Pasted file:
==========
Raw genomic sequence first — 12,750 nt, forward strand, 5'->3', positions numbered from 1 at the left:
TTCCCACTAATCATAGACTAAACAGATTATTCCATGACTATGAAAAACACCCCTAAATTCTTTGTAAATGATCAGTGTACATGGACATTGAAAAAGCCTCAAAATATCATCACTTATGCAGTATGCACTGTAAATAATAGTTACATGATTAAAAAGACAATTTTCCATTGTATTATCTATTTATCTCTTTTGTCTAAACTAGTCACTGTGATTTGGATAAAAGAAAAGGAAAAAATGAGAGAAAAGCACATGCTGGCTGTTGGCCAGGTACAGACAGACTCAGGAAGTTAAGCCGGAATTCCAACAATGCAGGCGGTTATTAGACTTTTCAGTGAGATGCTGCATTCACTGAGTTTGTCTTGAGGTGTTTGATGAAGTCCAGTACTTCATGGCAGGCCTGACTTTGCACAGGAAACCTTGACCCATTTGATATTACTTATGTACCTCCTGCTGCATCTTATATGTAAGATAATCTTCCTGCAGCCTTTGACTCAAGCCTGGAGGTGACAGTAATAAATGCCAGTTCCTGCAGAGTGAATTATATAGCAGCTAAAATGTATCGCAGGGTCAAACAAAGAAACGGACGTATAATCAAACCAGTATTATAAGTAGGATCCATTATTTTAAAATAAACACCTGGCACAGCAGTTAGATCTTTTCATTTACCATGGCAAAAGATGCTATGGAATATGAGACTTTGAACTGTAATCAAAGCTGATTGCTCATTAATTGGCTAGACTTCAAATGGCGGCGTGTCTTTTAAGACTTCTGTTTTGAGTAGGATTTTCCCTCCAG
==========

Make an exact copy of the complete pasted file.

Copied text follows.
Raw genomic sequence first — 12,750 nt, forward strand, 5'->3', positions numbered from 1 at the left:
TTCCCACTAATCATAGACTAAACAGATTATTCCATGACTATGAAAAACACCCCTAAATTCTTTGTAAATGATCAGTGTACATGGACATTGAAAAAGCCTCAAAATATCATCACTTATGCAGTATGCACTGTAAATAATAGTTACATGATTAAAAAGACAATTTTCCATTGTATTATCTATTTATCTCTTTTGTCTAAACTAGTCACTGTGATTTGGATAAAAGAAAAGGAAAAAATGAGAGAAAAGCACATGCTGGCTGTTGGCCAGGTACAGACAGACTCAGGAAGTTAAGCCGGAATTCCAACAATGCAGGCGGTTATTAGACTTTTCAGTGAGATGCTGCATTCACTGAGTTTGTCTTGAGGTGTTTGATGAAGTCCAGTACTTCATGGCAGGCCTGACTTTGCACAGGAAACCTTGACCCATTTGATATTACTTATGTACCTCCTGCTGCATCTTATATGTAAGATAATCTTCCTGCAGCCTTTGACTCAAGCCTGGAGGTGACAGTAATAAATGCCAGTTCCTGCAGAGTGAATTATATAGCAGCTAAAATGTATCGCAGGGTCAAACAAAGAAACGGACGTATAATCAAACCAGTATTATAAGTAGGATCCATTATTTTAAAATAAACACCTGGCACAGCAGTTAGATCTTTTCATTTACCATGGCAAAAGATGCTATGGAATATGAGACTTTGAACTGTAATCAAAGCTGATTGCTCATTAATTGGCTAGACTTCAAATGGCGGCGTGTCTTTTAAGACTTCTGTTTTGAGTAGGATTTTCCCTCCAG